The SHM recommends physicians use real-time ultrasound for subclavian vein CVCs, internal jugular vein catheterization, femoral venous access, and peripherally inserted central catheters5. International guidelines also recommend using ultrasound for CVC insertion, particularly for internal jugular and femoral vein access. These recommendations are based on evidence that ultrasound guidance led to fewer complications, fewer needle passes, and higher procedure success rates when compared with landmark-based techniques.,9

CVC insertion may be done through a short-axis (transverse) or long-axis (longitudinal) approach. Each approach has its pros and cons, and the SHM doesn't promote one approach over another.5 However, the American College of Critical Care Medicine weighs in to recommend using the short-axis approach for CVC.6

As ultrasound technology continues to advance with artificial intelligence (AI) and machine learning applications, POCUS continues to remain one of the top imaging modalities for emergency care. Continued training ensures the use of best practices, but advancing technology also provides clinicians with an ever-increasing array of clinical decision support tools, providing fast, accurate answers to get patients the care they need at the right time.


1. American College of Emergency Physicians. Ultrasound guidelines: Emergency, point-of-care, and clinical ultrasound guidelines in medicine. https://www.acep.org/globalassets/new-pdfs/policy-statements/ultrasound-guidelines---emergency-point-of-care-and-clinical-ultrasound-guidelines-in-medicine.pdf. Accessed April 20, 2022.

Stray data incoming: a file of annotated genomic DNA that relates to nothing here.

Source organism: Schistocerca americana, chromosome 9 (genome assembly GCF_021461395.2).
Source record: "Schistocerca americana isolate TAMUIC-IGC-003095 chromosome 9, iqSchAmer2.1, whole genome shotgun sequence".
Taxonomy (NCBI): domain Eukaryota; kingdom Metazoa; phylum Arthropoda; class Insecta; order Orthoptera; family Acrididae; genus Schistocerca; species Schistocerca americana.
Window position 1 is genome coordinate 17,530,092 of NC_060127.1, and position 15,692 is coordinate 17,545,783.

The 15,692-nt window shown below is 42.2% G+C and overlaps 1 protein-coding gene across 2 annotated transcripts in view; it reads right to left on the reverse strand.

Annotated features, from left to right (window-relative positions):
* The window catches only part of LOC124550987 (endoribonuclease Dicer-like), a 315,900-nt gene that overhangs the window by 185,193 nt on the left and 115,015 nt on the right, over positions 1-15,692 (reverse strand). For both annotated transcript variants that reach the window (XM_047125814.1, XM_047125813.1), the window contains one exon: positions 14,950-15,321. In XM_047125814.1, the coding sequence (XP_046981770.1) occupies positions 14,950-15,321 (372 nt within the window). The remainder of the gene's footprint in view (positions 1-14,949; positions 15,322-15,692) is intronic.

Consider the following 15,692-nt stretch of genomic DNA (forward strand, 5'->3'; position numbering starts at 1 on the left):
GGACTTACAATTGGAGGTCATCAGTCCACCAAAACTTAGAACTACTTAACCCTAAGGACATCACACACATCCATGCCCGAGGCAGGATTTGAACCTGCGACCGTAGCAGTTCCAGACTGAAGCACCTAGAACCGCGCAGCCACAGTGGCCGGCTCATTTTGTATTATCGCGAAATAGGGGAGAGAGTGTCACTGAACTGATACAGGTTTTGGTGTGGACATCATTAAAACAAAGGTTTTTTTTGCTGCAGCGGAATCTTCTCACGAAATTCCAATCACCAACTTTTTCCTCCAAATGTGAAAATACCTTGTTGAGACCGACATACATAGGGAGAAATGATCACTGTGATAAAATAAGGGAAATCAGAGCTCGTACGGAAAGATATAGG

2. European Society for Emergency Medicine. European Curriculum of Emergency Medicine. Eusem.org. https://eusem.org/education/curriculum/european-curriculum-of-emergency-medicine. Accessed June 3, 2022.

3. Melgarejo S, Schaub A, Noble V. Point of care ultrasound: An overview. American College of Cardiology. https://www.acc.org/latest-in-cardiology/articles/2017/10/31/09/57/point-of-care-ultrasound. Accessed April 20, 2022.

4. Preiksaitis C, Ashenburg N. Tips and tricks: Best practices for ultrasound-guided IV placement. American College of Emergency Physicians. https://www.acep.org/emultrasound/newsroom/jul2021/tips-and-tricks-best-practices-for-ultrasound-guided-iv-placement/Accessed April 20, 2022.

5. Franco-Sadud R, Schnobrich D, Mathews B, et al. Recommendations on the use of ultrasound guidance for central and peripheral vascular access in adults: A position statement of the society of hospital medicine. Journal of Hospital Medicine. 2019 Sep;14:E1-E22. https://pubmed.ncbi.nlm.nih.gov/31561287/.

6. Saugel B, Scheeran T, Teboul JL. Ultrasound-guided central venous catheter placement: A structured review and recommendations for clinical practice. Critical Care.

2017 Aug;21. https://ccforum.biomedcentral.com/articles/10.1186/s13054-017-1814-y.

7. Mandavia D. Ultrasound-guided procedures: Financial and safety benefits. ICU Management & Practice. 2015;15(2). https://healthmanagement.org/c/icu/issuearticle/ultrasound-guided-procedures-financial-and-safety-benefits.

8. Odendaal J, Kong VY, Sartorius B, et al. Mechanical complications of central venous catheterisation in trauma patients. Annals of The Royal College of Surgeons of England. 2017 May;99(5):390-393. https://www.ncbi.nlm.nih.gov/pmc/articles/PMC5449698/.

9. Frankel H, Kirkpatrick A, Elbarbary M. Guidelines for the Appropriate Use of Bedside General and Cardiac Ultrasonography in the Evaluation of Critically Ill Patients—Part I. Critical Care Medicine. 2015 November; 43(11):2479-2502. https://dx.doi.org/10.1097/CCM.0000000000001216.